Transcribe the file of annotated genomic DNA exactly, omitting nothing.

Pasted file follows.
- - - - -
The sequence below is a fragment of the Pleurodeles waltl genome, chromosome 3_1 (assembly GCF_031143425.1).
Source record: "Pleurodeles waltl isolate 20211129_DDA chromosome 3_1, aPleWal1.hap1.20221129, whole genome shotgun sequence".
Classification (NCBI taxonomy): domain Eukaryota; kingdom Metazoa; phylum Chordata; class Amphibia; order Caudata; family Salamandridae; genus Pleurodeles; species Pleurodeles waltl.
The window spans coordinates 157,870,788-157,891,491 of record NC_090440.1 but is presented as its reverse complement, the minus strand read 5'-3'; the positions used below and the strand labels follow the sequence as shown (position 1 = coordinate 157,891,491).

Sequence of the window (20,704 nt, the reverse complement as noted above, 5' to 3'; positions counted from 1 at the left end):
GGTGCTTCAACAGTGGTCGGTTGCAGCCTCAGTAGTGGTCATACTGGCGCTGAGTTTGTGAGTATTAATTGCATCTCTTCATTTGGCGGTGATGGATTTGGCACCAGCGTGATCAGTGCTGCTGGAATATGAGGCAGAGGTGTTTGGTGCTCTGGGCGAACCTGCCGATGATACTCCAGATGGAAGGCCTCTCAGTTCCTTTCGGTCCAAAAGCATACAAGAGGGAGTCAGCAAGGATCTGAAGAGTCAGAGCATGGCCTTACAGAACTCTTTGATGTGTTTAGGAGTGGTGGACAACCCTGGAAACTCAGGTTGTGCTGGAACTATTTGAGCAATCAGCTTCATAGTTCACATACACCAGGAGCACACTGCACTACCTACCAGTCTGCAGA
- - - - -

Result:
The sequence below is a fragment of the Pleurodeles waltl genome, chromosome 3_1 (assembly GCF_031143425.1).
Source record: "Pleurodeles waltl isolate 20211129_DDA chromosome 3_1, aPleWal1.hap1.20221129, whole genome shotgun sequence".
Classification (NCBI taxonomy): domain Eukaryota; kingdom Metazoa; phylum Chordata; class Amphibia; order Caudata; family Salamandridae; genus Pleurodeles; species Pleurodeles waltl.
The window spans coordinates 157,870,788-157,891,491 of record NC_090440.1 but is presented as its reverse complement, the minus strand read 5'-3'; the positions used below and the strand labels follow the sequence as shown (position 1 = coordinate 157,891,491).

Sequence of the window (20,704 nt, the reverse complement as noted above, 5' to 3'; positions counted from 1 at the left end):
GGTGCTTCAACAGTGGTCGGTTGCAGCCTCAGTAGTGGTCATACTGGCGCTGAGTTTGTGAGTATTAATTGCATCTCTTCATTTGGCGGTGATGGATTTGGCACCAGCGTGATCAGTGCTGCTGGAATATGAGGCAGAGGTGTTTGGTGCTCTGGGCGAACCTGCCGATGATACTCCAGATGGAAGGCCTCTCAGTTCCTTTCGGTCCAAAAGCATACAAGAGGGAGTCAGCAAGGATCTGAAGAGTCAGAGCATGGCCTTACAGAACTCTTTGATGTGTTTAGGAGTGGTGGACAACCCTGGAAACTCAGGTTGTGCTGGAACTATTTGAGCAATCAGCTTCATAGTTCACATACACCAGGAGCACACTGCACTACCTACCAGTCTGCAGA